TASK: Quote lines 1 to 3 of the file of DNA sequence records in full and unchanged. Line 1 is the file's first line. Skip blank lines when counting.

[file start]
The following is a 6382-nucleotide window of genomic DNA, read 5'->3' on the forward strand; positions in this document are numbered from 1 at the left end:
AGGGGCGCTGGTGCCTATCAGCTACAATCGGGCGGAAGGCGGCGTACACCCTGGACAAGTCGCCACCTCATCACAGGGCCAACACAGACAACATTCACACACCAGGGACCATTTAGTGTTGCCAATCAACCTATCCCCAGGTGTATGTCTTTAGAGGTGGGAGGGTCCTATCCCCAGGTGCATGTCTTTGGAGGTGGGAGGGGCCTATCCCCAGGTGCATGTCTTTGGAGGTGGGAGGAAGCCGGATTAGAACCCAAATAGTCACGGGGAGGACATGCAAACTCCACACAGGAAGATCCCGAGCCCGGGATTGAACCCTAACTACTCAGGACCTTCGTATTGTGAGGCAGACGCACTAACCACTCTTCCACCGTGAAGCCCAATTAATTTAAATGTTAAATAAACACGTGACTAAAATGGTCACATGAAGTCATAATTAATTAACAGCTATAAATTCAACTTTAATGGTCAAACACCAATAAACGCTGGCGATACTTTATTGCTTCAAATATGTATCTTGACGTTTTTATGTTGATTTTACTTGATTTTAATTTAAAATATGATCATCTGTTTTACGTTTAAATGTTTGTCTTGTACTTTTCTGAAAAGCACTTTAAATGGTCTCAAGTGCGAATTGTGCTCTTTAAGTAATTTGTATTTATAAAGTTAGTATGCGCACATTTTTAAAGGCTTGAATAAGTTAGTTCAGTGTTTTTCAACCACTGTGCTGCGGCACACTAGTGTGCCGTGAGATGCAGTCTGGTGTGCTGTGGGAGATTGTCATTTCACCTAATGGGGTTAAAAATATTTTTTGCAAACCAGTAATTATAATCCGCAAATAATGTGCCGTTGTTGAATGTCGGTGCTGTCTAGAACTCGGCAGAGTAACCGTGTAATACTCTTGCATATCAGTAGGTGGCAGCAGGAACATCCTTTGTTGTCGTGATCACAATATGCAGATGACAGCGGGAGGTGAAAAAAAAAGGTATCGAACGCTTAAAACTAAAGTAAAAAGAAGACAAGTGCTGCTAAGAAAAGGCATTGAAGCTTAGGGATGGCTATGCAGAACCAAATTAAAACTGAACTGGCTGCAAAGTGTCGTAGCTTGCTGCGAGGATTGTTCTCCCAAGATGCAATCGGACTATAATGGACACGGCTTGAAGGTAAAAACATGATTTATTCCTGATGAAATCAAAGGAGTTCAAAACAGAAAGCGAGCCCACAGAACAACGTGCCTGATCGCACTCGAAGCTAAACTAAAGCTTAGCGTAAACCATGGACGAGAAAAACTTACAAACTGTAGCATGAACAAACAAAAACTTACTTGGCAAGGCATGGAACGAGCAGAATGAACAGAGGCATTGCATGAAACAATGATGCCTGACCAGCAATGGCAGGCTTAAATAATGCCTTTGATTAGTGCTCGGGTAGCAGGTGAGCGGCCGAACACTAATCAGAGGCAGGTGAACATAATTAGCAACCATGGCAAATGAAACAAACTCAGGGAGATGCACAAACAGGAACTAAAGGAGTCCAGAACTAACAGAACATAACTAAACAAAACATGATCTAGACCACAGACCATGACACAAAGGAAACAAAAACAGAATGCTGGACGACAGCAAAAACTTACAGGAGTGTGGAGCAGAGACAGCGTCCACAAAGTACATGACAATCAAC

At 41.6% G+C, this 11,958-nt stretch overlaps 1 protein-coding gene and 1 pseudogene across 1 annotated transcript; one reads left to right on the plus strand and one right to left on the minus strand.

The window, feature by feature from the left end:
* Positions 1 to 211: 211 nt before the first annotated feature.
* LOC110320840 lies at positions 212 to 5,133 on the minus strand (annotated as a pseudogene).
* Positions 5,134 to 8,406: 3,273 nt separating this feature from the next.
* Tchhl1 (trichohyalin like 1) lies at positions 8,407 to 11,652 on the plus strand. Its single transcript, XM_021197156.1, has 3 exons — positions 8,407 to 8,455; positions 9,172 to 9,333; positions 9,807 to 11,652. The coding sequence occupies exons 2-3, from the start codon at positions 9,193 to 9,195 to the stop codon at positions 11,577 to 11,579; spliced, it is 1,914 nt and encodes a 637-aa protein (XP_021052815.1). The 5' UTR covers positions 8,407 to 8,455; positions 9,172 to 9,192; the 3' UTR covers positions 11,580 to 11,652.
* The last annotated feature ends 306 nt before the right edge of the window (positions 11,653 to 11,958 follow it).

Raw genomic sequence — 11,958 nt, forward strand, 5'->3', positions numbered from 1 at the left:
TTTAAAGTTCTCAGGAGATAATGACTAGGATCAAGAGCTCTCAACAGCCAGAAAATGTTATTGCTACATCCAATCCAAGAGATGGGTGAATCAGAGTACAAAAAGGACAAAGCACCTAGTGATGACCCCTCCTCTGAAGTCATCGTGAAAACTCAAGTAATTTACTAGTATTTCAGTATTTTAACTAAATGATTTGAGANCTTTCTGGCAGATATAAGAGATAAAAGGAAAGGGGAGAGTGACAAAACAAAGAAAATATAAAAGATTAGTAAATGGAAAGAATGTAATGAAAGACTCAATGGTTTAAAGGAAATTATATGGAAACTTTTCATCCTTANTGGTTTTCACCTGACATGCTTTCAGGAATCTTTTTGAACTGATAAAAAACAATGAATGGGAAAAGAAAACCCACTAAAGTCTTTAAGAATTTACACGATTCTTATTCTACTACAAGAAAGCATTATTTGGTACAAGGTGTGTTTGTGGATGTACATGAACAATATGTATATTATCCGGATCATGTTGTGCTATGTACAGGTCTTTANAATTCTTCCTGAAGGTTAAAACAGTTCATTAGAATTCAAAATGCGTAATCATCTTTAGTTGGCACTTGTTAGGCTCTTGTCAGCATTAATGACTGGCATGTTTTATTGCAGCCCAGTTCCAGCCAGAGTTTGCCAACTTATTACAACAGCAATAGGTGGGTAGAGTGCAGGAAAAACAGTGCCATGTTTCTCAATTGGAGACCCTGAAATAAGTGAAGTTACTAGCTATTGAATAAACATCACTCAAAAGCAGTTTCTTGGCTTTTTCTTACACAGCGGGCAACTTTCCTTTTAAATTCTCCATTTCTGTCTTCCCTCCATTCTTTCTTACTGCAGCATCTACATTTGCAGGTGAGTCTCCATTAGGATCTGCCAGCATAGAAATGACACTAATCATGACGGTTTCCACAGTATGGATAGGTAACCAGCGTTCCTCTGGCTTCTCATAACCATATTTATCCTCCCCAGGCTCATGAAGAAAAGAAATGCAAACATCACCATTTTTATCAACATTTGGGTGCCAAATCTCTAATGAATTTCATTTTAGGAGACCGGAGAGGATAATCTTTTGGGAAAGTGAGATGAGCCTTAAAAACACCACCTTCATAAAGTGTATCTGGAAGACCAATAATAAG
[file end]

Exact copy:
The following is a 6382-nucleotide window of genomic DNA, read 5'->3' on the forward strand; positions in this document are numbered from 1 at the left end:
AGGGGCGCTGGTGCCTATCAGCTACAATCGGGCGGAAGGCGGCGTACACCCTGGACAAGTCGCCACCTCATCACAGGGCCAACACAGACAACATTCACACACCAGGGACCATTTAGTGTTGCCAATCAACCTATCCCCAGGTGTATGTCTTTAGAGGTGGGAGGGTCCTATCCCCAGGTGCATGTCTTTGGAGGTGGGAGGGGCCTATCCCCAGGTGCATGTCTTTGGAGGTGGGAGGAAGCCGGATTAGAACCCAAATAGTCACGGGGAGGACATGCAAACTCCACACAGGAAGATCCCGAGCCCGGGATTGAACCCTAACTACTCAGGACCTTCGTATTGTGAGGCAGACGCACTAACCACTCTTCCACCGTGAAGCCCAATTAATTTAAATGTTAAATAAACACGTGACTAAAATGGTCACATGAAGTCATAATTAATTAACAGCTATAAATTCAACTTTAATGGTCAAACACCAATAAACGCTGGCGATACTTTATTGCTTCAAATATGTATCTTGACGTTTTTATGTTGATTTTACTTGATTTTAATTTAAAATATGATCATCTGTTTTACGTTTAAATGTTTGTCTTGTACTTTTCTGAAAAGCACTTTAAATGGTCTCAAGTGCGAATTGTGCTCTTTAAGTAATTTGTATTTATAAAGTTAGTATGCGCACATTTTTAAAGGCTTGAATAAGTTAGTTCAGTGTTTTTCAACCACTGTGCTGCGGCACACTAGTGTGCCGTGAGATGCAGTCTGGTGTGCTGTGGGAGATTGTCATTTCACCTAATGGGGTTAAAAATATTTTTTGCAAACCAGTAATTATAATCCGCAAATAATGTGCCGTTGTTGAATGTCGGTGCTGTCTAGAACTCGGCAGAGTAACCGTGTAATACTCTTGCATATCAGTAGGTGGCAGCAGGAACATCCTTTGTTGTCGTGATCACAATATGCAGATGACAGCGGGAGGTGAAAAAAAAAGGTATCGAACGCTTAAAACTAAAGTAAAAAGAAGACAAGTGCTGCTAAGAAAAGGCATTGAAGCTTAGGGATGGCTATGCAGAACCAAATTAAAACTGAACTGGCTGCAAAGTGTCGTAGCTTGCTGCGAGGATTGTTCTCCCAAGATGCAATCGGACTATAATGGACACGGCTTGAAGGTAAAAACATGATTTATTCCTGATGAAATCAAAGGAGTTCAAAACAGAAAGCGAGCCCACAGAACAACGTGCCTGATCGCACTCGAAGCTAAACTAAAGCTTAGCGTAAACCATGGACGAGAAAAACTTACAAACTGTAGCATGAACAAACAAAAACTTACTTGGCAAGGCATGGAACGAGCAGAATGAACAGAGGCATTGCATGAAACAATGATGCCTGACCAGCAATGGCAGGCTTAAATAATGCCTTTGATTAGTGCTCGGGTAGCAGGTGAGCGGCCGAACACTAATCAGAGGCAGGTGAACATAATTAGCAACCATGGCAAATGAAACAAACTCAGGGAGATGCACAAACAGGAACTAAAGGAGTCCAGAACTAACAGAACATAACTAAACAAAACATGATCTAGACCACAGACCATGACACAAAGGAAACAAAAACAGAATGCTGGACGACAGCAAAAACTTACAGGAGTGTGGAGCAGAGACAGCGTCCACAAAGTACATGACAATCAAC

At 41.6% G+C, this 11,958-nt stretch overlaps 1 protein-coding gene and 1 pseudogene across 1 annotated transcript; one reads left to right on the plus strand and one right to left on the minus strand.